Every week, millions of us tune into Channel 4’s One Born Every Minute –the fly-on-the-wall documentary series that follows midwives and expectant mothers in maternity wards across Britain and Ireland. The unlikely star of the show, however, can be found standing next to the hospital bed –the expectant father. In any given episode, fathers can be seen nervously fidgeting and pacing, holding their partners’ hands, and encouraging them as they puff through each contraction. Many fathers are present at the time of delivery and some even cut the umbilical cord. Such scenes have become commonplace in contemporary society. Today, fathers are a visible presence in the delivery room and, with the increasing availability of paternity leave, are much more involved in early childcare than previous generations of men. But, just how modern is this conception of fatherhood? What role did fathers in past centuries play in childbirth?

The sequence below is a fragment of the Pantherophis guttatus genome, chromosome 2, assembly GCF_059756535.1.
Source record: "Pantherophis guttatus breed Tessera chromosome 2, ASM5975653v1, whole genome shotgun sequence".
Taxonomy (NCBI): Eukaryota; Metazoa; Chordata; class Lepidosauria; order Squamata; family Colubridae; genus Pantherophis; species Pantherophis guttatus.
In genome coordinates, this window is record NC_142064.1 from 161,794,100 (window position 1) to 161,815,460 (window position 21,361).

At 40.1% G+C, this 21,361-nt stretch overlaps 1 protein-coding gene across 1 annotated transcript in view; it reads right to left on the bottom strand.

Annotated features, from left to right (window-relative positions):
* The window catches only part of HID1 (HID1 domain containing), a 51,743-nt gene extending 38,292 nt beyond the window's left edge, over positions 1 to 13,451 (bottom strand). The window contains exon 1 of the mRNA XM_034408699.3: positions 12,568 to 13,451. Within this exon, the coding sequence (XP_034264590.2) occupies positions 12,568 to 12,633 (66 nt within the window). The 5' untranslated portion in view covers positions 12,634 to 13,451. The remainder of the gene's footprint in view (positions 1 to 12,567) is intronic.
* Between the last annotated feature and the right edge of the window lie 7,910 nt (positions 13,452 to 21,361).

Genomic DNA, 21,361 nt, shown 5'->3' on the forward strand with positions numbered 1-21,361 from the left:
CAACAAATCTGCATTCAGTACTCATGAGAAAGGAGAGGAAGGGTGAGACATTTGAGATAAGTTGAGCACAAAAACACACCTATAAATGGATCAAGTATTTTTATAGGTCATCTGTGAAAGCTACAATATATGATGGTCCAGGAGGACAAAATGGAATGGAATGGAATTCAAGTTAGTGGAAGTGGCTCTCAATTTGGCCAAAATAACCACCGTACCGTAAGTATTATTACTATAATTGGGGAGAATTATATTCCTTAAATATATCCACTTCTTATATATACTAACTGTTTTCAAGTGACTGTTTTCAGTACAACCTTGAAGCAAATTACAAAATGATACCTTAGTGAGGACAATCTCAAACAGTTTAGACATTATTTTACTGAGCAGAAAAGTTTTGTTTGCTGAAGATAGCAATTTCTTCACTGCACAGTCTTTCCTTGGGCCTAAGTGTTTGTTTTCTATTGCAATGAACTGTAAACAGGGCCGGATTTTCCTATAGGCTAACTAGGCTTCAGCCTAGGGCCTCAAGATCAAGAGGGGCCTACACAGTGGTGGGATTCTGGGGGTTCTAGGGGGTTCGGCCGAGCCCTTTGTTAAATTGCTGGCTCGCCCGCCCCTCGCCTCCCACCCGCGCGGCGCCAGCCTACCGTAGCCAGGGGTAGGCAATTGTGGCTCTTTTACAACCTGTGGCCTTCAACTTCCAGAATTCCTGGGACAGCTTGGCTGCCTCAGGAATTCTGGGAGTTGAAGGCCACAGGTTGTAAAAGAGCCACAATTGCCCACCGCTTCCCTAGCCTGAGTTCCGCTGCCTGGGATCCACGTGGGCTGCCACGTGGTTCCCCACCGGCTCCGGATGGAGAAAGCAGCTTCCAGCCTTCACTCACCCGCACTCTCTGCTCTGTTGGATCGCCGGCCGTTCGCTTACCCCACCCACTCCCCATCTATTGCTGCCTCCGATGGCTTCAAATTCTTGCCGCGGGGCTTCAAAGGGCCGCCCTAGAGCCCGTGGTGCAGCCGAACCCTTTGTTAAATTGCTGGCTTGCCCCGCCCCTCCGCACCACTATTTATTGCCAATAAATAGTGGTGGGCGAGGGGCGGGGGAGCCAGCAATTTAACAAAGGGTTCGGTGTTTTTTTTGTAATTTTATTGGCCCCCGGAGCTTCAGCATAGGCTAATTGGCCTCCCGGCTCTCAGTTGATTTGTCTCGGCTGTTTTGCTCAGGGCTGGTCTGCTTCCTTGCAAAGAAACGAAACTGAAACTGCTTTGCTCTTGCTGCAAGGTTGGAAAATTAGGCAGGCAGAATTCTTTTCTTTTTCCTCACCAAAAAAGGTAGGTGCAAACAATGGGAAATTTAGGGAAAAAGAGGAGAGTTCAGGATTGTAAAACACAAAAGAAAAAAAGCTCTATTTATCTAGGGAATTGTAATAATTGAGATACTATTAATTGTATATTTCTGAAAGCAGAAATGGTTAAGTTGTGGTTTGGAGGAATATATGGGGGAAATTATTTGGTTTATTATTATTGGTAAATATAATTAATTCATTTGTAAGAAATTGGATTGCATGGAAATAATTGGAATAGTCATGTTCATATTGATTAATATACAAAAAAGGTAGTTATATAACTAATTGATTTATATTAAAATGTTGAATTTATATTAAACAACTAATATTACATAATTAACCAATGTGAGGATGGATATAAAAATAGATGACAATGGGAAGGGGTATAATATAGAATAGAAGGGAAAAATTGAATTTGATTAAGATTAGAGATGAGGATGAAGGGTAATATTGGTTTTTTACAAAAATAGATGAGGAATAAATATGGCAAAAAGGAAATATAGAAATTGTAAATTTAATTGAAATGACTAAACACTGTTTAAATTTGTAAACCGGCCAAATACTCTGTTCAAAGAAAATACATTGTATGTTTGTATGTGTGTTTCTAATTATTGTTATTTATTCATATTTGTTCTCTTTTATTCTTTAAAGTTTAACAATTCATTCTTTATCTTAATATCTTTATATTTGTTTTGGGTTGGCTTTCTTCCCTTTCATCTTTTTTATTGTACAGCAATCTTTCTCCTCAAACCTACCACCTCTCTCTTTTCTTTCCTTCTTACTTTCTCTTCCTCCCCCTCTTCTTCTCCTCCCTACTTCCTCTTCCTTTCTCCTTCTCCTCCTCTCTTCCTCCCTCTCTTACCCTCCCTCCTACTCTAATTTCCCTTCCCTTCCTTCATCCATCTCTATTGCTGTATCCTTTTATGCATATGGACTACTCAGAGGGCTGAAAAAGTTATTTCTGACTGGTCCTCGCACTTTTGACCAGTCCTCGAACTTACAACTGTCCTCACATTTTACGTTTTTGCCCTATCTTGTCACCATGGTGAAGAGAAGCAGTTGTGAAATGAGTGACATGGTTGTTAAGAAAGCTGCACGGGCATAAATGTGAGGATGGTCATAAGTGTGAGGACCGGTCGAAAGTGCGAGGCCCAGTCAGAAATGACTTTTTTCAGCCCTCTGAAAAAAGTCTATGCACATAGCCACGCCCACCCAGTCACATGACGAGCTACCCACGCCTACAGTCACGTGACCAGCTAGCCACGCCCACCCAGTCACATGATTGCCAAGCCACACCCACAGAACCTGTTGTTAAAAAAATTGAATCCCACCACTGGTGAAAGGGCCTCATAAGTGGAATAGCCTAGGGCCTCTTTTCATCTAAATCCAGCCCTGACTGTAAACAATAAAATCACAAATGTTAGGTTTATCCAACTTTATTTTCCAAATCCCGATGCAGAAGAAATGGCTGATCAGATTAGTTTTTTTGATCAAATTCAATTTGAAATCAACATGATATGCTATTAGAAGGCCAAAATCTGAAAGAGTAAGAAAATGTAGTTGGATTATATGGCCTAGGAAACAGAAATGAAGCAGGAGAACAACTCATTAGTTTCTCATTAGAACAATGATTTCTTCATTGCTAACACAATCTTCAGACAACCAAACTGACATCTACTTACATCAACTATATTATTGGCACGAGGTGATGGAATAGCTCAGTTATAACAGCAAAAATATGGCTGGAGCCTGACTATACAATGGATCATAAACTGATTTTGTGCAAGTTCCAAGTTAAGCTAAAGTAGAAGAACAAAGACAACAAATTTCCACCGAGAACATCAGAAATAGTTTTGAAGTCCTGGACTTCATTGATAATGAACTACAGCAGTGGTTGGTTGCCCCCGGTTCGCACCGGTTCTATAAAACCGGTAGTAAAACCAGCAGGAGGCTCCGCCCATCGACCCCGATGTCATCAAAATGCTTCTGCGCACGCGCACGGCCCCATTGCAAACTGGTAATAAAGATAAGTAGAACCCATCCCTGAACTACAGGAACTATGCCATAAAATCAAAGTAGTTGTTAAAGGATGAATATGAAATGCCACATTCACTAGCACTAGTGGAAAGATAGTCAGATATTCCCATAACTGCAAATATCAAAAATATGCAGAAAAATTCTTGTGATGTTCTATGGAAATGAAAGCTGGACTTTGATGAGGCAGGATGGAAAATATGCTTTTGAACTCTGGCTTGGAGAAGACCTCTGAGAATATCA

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Book Competition Winner!

competition-oneCongratulations to Mark Benson on winning the Perceptions of Pregnancy book giveaway. Mark’s choice of blog post was Laura Neff’s post on Missing Mothers. Maternal deaths in the United States.

Mark is a final year PhD researcher at Queen’s University, Belfast examining a history of ‘the provision of abortion in Northern Ireland, 1900-1968’. Supervised by historian Professor Mary O’Dowd and sociologist Dr Lisa Smyth, the project uses medical archives and court records to explore the changing landscape of legal, illegal and ‘discreetly’ legal procedures sought out by women and their partners.